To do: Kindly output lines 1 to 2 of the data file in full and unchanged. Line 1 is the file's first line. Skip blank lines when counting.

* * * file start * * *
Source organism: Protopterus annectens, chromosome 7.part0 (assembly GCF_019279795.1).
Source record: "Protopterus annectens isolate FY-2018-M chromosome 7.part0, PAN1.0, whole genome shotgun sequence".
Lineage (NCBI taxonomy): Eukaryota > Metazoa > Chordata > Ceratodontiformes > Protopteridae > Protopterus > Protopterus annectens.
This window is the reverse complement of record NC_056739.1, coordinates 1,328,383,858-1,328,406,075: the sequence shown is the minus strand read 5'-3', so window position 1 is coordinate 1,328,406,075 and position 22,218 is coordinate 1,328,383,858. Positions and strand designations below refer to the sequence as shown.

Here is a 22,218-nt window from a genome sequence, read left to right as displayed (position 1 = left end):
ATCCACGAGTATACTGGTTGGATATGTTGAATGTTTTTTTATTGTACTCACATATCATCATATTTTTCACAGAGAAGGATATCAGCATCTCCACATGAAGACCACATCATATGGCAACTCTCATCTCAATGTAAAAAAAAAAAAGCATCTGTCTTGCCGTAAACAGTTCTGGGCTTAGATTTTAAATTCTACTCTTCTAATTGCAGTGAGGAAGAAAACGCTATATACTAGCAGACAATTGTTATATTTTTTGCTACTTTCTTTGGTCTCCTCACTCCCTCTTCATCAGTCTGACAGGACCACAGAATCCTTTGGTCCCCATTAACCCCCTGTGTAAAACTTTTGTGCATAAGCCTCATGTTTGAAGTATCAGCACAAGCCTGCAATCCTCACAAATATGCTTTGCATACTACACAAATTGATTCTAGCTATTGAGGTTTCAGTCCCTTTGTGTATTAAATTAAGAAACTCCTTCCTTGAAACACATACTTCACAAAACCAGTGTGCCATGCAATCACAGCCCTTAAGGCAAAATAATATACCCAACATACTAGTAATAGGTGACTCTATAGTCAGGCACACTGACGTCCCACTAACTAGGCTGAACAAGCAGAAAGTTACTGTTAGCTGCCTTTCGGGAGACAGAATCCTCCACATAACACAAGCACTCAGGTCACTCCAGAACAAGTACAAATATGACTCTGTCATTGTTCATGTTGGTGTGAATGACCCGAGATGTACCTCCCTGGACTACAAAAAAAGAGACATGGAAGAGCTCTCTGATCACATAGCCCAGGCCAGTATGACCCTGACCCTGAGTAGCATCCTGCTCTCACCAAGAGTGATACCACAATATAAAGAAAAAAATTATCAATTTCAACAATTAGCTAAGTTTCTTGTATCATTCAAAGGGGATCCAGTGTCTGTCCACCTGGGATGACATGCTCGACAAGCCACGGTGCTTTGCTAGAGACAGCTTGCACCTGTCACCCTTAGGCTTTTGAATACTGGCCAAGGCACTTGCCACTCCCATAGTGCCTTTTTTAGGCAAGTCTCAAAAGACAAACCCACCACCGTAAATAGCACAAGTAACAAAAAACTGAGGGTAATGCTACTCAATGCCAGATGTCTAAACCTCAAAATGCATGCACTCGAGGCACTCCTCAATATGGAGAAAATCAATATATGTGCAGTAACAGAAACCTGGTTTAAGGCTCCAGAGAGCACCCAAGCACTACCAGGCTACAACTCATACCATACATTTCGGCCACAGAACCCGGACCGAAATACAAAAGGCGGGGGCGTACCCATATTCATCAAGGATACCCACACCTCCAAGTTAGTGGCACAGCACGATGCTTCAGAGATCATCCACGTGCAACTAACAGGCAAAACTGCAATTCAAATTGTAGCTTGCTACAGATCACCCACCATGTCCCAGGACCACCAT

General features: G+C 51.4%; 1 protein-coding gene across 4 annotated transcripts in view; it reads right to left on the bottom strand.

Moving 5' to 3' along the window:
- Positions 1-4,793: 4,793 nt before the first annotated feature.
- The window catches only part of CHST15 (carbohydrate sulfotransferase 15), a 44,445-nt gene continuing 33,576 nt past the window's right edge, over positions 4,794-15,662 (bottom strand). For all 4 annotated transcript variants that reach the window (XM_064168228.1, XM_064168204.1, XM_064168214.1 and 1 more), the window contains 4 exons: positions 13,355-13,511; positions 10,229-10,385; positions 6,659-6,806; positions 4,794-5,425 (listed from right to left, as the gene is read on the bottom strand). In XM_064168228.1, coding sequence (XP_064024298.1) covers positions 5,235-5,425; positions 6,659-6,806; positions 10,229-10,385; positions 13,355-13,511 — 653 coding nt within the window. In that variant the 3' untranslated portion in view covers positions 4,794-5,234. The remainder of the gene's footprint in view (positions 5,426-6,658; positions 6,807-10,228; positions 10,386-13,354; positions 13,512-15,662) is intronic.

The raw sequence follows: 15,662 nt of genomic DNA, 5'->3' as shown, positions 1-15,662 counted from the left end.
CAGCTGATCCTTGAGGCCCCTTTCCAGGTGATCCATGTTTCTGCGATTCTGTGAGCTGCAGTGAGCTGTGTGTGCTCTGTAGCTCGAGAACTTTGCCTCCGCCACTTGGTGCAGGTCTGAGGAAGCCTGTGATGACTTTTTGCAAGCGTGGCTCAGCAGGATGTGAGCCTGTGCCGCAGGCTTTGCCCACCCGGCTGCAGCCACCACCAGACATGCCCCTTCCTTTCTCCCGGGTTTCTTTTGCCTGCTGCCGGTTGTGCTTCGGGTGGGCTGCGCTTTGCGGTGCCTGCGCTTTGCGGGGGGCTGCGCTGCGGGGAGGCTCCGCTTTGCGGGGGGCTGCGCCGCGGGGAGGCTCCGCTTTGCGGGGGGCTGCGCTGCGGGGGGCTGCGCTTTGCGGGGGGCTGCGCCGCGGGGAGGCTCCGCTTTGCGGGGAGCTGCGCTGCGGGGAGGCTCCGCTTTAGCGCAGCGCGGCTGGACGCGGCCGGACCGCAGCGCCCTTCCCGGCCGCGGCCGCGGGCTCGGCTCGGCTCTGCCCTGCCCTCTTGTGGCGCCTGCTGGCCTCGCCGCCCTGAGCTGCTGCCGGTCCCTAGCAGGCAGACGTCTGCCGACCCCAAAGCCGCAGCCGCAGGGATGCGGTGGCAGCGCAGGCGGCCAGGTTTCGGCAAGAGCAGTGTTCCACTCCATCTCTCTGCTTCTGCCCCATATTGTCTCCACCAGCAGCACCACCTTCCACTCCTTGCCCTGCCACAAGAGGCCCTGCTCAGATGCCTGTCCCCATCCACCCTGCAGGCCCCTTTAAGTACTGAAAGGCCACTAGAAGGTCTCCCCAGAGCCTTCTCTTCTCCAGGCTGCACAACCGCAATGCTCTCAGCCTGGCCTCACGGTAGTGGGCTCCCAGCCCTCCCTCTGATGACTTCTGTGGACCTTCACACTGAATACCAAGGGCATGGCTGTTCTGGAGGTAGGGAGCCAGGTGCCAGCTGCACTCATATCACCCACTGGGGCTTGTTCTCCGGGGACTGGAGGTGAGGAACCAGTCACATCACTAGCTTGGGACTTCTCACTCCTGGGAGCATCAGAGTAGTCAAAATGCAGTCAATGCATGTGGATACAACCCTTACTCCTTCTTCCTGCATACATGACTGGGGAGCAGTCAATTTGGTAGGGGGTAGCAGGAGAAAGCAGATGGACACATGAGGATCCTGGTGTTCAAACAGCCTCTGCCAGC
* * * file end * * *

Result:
Source organism: Protopterus annectens, chromosome 7.part0 (assembly GCF_019279795.1).
Source record: "Protopterus annectens isolate FY-2018-M chromosome 7.part0, PAN1.0, whole genome shotgun sequence".